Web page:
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The monument depicts hands in shackles, like the shackles of slavery that African Americans have risen from.

This sign welcomed people to the Historic Africatown Vistor's Center, which was across the street from the Africatown Graveyard.

The Aiken-Rhett House Museum has been conserved and run by the Historic Charleston Foundation. It features an impressive back lot where the original slave quarters and outbuildings still exist. These walls surround that lot.

The kitchen of the Aiken-Rhett House sits on the ground floor of the outbuilding that also contains the slave quarters above. This kitchen is where it is believed that the slaves communally took their meals.

The sleeping quarters at the Aiken-Rhett House exist on the second floor of the kitchen outbuilding. Most feature windows overlooking the yard.

The outbuilding with the kitchen and slave quarters is to the left; the carriage house and stables are to the right. The open doorway on the ground floor of the main house to the left leads to the warming-kitchen.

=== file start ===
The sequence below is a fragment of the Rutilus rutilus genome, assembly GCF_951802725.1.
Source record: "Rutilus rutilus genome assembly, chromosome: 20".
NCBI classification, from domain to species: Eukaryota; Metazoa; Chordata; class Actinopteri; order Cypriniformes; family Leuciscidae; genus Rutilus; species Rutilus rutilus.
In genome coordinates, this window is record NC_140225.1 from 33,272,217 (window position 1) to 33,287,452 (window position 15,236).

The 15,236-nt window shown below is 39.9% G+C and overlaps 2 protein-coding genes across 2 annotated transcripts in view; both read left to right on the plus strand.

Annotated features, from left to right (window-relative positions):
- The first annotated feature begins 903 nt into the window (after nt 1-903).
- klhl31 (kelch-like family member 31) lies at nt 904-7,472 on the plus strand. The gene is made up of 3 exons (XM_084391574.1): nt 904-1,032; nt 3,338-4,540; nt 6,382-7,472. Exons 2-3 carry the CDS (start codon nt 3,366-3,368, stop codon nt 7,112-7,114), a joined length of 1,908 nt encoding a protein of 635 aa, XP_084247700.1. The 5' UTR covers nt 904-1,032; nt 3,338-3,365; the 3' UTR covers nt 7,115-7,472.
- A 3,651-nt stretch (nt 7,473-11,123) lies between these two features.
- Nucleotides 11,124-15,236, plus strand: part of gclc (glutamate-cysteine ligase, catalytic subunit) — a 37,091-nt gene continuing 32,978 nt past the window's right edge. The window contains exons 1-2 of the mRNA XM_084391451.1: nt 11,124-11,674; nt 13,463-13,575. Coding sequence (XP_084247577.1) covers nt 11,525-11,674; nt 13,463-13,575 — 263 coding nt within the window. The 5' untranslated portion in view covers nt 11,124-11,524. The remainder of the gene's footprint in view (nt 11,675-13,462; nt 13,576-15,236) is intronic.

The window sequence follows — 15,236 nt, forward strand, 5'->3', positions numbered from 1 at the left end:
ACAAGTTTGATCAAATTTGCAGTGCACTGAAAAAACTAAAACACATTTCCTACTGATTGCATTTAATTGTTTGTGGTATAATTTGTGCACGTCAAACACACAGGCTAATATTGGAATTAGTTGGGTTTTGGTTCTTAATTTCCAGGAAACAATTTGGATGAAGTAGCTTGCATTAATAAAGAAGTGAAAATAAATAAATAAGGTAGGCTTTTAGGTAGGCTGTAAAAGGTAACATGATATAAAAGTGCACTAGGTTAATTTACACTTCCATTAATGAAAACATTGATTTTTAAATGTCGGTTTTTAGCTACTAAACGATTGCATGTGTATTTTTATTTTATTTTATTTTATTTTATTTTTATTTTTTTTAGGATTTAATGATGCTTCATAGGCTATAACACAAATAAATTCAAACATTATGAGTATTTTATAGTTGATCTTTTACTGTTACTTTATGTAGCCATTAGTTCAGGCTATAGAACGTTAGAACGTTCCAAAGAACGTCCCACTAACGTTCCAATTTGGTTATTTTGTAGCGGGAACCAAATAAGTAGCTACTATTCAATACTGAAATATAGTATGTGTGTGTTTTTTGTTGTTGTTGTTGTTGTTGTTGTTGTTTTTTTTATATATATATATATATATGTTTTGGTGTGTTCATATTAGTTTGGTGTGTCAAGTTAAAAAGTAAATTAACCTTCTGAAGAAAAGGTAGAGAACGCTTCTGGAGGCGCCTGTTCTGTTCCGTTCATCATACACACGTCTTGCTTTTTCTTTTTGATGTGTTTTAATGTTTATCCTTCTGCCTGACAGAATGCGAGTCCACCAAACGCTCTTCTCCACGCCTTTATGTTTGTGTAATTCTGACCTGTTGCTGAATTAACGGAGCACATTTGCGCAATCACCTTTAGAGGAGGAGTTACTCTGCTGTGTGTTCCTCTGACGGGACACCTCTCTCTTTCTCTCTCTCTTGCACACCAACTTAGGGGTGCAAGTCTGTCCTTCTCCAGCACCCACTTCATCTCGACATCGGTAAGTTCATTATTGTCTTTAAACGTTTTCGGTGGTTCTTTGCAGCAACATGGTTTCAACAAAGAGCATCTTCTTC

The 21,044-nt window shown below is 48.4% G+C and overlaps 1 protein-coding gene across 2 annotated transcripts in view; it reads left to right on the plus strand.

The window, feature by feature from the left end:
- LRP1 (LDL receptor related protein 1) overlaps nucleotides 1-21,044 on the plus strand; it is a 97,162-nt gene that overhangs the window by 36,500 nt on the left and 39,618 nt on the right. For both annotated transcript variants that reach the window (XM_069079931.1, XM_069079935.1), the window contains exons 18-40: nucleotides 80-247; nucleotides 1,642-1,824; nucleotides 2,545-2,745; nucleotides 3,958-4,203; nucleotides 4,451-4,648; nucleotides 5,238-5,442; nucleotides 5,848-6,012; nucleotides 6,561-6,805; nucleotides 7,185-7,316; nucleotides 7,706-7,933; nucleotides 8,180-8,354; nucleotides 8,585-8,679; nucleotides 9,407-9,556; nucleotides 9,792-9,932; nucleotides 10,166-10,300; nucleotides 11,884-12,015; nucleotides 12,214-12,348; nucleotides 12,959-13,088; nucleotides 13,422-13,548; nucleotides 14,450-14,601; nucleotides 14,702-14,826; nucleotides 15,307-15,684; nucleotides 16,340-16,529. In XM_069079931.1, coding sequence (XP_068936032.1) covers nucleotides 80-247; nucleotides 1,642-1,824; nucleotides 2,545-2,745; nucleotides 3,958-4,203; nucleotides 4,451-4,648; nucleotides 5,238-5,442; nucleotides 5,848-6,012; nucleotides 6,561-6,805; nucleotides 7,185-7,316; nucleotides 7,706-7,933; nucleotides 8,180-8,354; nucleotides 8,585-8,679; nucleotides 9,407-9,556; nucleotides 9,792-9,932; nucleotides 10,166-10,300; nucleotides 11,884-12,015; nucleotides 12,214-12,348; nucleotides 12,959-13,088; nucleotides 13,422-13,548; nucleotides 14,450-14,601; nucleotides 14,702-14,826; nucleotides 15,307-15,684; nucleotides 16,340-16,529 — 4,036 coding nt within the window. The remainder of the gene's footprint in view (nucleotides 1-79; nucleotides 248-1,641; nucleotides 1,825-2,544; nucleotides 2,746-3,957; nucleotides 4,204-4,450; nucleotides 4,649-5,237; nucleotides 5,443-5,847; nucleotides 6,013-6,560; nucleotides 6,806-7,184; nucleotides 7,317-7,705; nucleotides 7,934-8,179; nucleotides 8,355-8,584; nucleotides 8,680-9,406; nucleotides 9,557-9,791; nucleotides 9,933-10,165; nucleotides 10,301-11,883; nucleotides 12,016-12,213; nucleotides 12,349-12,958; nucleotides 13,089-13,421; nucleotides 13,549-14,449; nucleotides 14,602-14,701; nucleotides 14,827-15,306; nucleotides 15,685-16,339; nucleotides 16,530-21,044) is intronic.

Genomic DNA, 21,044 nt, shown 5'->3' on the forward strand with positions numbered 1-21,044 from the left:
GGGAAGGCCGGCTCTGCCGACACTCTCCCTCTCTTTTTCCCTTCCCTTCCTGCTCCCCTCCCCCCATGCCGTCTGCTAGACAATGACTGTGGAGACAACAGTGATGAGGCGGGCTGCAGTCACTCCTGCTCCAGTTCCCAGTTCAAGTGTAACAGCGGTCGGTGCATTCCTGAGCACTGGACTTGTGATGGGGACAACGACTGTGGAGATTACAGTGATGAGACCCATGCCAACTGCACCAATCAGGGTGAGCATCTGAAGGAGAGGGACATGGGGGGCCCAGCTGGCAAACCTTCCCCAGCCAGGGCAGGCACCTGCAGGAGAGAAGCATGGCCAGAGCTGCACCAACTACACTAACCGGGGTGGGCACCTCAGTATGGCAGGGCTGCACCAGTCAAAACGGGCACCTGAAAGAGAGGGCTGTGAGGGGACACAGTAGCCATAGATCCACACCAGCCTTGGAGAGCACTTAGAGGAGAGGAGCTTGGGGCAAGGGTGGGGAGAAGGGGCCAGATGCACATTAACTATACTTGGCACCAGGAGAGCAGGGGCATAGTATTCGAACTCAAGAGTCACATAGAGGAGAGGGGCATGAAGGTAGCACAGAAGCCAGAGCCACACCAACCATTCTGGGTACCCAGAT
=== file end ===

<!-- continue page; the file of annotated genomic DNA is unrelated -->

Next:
This view of the yard shows the outbuilding with the kitchen and slave quarters to the right; the open corridor on the second floor is visible.

On the second floor of this particular outbuilding is the slaves' sleeping quarters. This corridor features windows that overlook the yard; the rooms are to the right.

This memorial at the Whitney Plantation contains all 107,00 names of the slaves recorded by Gweldolyn Mildo Hall in the Louisiana Slave Database. It is meant as a contemplative space on the plantation grounds.

Alphonso Brown is most certainly one of Charleston's living legends. The owner and operator of Gullah Tours, he brings visitors on a journey through the city, sharing stories, local folklore, and the history of black people in that city.
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